Desperate times call for desperate measures. American billionaire and prolific collector Ronald Perelman is parting with a valuable chunk of his impressive art collection, as economic uncertainty continues to roil the country.
The 77-year-old financier, who sold two of his paintings for $37.3 million just a few weeks ago, has enlisted Sotheby’s to sell the sought-after works that are collectively worth several hundred million dollars. The majority of pieces will be sold privately, but some may also be offered via auction, as reported by Bloomberg.
The art comes from Perelman’s $3 billion collection, which includes contemporary heavyweights, like Joan Miró, Henri Matisse and Jeff Koons, to name but a few. There are no specific details on the new pieces up for grabs, but a section of the proceeds is reportedly being used to repay a loan at Citigroup Inc.
Perelman amassed his fortune through a diverse array of holdings. The man has invested in everything from candy to cosmetics and was once worth nearly $20 billion. But then 2020 happened. Following the catastrophic economic fallout brought on by the Covid-19 pandemic, Perelman started liquidating assets. He sold his 70 percent stake in Humvee-maker AM General, along with two longtime businesses he owned (Merisant and MAFCO).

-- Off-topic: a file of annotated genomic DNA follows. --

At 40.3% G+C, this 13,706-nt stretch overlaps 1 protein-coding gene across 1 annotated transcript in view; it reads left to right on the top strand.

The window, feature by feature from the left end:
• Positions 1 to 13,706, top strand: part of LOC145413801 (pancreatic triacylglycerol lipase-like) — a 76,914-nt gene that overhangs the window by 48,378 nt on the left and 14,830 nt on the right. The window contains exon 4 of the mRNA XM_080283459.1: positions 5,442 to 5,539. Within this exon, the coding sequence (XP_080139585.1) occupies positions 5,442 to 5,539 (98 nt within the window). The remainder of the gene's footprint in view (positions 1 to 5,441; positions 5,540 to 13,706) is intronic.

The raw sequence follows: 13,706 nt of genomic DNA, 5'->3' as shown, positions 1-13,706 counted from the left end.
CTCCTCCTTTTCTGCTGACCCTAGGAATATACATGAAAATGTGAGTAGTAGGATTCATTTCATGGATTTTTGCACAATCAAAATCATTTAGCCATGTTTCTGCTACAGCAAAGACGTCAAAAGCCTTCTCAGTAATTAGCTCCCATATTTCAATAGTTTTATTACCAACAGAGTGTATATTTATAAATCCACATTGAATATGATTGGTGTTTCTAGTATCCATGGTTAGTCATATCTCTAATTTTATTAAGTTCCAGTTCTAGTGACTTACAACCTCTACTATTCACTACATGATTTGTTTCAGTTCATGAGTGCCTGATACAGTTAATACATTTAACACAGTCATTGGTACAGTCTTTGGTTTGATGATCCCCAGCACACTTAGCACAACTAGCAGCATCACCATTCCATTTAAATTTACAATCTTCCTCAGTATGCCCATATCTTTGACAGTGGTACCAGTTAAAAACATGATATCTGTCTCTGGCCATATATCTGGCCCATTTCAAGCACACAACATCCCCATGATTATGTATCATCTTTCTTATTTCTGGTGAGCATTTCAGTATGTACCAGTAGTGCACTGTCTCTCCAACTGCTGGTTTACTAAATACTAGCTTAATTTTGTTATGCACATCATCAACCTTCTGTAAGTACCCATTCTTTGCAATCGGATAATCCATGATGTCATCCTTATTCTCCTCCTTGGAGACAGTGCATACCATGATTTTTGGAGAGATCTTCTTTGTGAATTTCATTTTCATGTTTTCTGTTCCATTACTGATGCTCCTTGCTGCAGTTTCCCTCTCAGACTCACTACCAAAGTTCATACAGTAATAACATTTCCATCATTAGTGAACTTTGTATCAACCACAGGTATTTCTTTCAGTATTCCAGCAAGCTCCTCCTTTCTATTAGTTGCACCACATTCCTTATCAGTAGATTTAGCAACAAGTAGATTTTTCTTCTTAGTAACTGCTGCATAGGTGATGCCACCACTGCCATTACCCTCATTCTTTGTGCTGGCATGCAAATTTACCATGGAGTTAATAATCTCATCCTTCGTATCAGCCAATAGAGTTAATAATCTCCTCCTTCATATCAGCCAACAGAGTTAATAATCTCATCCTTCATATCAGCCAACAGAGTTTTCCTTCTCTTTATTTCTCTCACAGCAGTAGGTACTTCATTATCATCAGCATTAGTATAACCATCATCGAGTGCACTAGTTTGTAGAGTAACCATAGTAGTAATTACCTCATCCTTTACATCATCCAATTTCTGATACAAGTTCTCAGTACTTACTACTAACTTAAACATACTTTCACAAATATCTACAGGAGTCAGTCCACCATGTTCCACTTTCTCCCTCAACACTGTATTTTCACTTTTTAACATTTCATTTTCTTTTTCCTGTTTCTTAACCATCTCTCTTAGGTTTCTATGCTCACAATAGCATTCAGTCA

Now the financier appears to be zeroing in on his art—and for good reason. In June, Perelman sold two blue-chip paintings by Miró (above) and Matisse at Sotheby’s “Rembrandt to Richter” sale. Together, the paintings landed him a cool $37.3 million. The next batch of art may well garner Perelman hundreds of millions.
In a statement issued to Vanity Fair on August 11, Perelman said he’s aiming for a less complicated and leveraged business life. “This period has given me the space to think carefully about myself and my business, and to reset my priorities,” he told the publication.
It’s worth noting Perelman’s “simpler life” still includes a net worth of roughly $4.7 billion and a spate of valuable assets, like an expansive apartment complex on East 62nd Street, a 257-foot megayacht and, of course, the rest of his art collection.